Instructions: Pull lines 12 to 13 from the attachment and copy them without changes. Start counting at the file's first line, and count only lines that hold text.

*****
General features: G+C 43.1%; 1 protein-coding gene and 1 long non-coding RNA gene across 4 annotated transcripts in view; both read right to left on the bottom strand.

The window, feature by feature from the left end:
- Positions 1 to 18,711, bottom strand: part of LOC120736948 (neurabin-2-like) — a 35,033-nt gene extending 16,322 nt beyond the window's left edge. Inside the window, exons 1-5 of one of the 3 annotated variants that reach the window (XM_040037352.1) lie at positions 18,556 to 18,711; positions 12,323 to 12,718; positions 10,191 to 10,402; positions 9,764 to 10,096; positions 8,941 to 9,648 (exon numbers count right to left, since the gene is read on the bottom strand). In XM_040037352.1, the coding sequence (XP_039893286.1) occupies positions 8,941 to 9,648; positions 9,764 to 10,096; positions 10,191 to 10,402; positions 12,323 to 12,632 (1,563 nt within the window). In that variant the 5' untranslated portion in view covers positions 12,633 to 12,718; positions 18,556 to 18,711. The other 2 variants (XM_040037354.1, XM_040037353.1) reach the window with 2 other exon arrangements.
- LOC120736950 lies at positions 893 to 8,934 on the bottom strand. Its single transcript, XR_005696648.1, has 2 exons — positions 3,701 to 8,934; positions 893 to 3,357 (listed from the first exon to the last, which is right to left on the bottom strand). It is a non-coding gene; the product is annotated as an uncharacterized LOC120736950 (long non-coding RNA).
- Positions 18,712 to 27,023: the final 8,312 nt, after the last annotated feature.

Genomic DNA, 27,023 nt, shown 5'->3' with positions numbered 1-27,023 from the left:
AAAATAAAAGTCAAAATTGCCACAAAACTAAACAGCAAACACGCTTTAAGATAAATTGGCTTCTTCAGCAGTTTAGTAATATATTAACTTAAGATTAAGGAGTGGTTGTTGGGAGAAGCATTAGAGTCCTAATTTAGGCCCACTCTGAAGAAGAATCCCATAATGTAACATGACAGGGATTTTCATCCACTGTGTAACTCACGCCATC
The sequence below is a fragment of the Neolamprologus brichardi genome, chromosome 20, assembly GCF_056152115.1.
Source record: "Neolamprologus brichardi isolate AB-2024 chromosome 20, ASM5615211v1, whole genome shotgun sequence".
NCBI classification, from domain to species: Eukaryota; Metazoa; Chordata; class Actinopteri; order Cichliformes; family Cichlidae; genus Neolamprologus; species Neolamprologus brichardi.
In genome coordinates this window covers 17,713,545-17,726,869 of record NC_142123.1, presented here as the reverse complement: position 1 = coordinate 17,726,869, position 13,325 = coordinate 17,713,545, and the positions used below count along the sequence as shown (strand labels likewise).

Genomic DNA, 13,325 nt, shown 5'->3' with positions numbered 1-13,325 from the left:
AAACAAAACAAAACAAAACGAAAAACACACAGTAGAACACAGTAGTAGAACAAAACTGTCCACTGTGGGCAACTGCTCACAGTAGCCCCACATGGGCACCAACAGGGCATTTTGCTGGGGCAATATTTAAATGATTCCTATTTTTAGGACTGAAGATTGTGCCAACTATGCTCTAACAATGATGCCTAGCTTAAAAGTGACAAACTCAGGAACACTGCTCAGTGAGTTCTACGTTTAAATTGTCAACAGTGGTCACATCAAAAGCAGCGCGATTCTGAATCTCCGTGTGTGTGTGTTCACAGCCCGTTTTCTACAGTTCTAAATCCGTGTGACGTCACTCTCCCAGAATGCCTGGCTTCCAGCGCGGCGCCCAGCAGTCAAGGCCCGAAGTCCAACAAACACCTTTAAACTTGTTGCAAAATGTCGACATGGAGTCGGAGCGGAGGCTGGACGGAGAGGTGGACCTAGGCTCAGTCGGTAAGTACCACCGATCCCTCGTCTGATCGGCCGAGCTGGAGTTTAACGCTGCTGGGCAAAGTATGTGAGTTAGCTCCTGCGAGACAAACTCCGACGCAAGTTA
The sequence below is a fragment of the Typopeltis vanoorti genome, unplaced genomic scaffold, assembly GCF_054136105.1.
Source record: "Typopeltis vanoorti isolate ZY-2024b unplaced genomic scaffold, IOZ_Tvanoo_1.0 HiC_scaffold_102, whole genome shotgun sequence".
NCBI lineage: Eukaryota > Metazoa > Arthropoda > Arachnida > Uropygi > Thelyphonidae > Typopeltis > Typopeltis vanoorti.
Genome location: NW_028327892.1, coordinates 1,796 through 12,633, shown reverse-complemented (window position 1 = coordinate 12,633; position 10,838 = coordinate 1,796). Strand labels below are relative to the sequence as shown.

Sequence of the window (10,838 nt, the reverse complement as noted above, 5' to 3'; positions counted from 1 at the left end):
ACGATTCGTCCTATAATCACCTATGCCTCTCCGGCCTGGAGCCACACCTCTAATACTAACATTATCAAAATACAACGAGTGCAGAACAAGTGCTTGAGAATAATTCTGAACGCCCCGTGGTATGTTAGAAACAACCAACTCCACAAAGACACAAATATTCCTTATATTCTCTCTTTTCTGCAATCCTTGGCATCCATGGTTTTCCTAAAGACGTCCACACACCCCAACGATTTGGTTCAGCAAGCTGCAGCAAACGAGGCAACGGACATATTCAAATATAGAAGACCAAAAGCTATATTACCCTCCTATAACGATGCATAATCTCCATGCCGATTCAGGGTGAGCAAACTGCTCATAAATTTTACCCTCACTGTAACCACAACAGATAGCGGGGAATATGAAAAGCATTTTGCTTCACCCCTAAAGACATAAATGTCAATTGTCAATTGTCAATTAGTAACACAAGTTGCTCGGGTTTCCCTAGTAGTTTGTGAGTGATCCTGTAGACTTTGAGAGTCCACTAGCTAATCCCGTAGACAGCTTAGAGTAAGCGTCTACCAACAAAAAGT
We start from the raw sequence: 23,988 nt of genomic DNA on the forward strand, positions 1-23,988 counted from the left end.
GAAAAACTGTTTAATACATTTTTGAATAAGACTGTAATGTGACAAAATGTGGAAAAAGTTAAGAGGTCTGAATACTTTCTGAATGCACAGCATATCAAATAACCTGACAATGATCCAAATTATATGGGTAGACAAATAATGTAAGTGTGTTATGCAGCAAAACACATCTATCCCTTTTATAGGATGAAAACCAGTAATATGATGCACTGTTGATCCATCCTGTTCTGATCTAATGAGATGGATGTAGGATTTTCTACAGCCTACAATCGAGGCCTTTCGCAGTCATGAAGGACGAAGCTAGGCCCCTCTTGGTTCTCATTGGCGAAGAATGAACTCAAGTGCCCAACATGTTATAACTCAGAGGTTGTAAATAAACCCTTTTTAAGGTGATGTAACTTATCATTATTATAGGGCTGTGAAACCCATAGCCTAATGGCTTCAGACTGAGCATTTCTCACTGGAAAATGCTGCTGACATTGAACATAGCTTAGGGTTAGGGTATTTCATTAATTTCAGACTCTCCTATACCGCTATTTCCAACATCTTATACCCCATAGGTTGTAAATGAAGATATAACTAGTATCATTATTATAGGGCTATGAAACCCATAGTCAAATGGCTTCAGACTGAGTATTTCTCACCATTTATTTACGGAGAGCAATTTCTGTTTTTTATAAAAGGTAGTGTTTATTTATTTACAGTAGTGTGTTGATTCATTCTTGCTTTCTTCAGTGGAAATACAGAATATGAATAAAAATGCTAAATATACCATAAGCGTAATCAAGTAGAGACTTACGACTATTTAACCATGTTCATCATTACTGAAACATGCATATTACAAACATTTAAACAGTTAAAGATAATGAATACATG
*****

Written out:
Genomic DNA, 13,325 nt, shown 5'->3' with positions numbered 1-13,325 from the left:
AAACAAAACAAAACAAAACGAAAAACACACAGTAGAACACAGTAGTAGAACAAAACTGTCCACTGTGGGCAACTGCTCACAGTAGCCCCACATGGGCACCAACAGGGCATTTTGCTGGGGCAATATTTAAATGATTCCTATTTTTAGGACTGAAGATTGTGCCAACTATGCTCTAACAATGATGCCTAGCTTAAAAGTGACAAACTCAGGAACACTGCTCAGTGAGTTCTACGTTTAAATTGTCAACAGTGGTCACATCAAAAGCAGCGCGATTCTGAATCTCCGTGTGTGTGTGTTCACAGCCCGTTTTCTACAGTTCTAAATCCGTGTGACGTCACTCTCCCAGAATGCCTGGCTTCCAGCGCGGCGCCCAGCAGTCAAGGCCCGAAGTCCAACAAACACCTTTAAACTTGTTGCAAAATGTCGACATGGAGTCGGAGCGGAGGCTGGACGGAGAGGTGGACCTAGGCTCAGTCGGTAAGTACCACCGATCCCTCGTCTGATCGGCCGAGCTGGAGTTTAACGCTGCTGGGCAAAGTATGTGAGTTAGCTCCTGCGAGACAAACTCCGACGCAAGTTA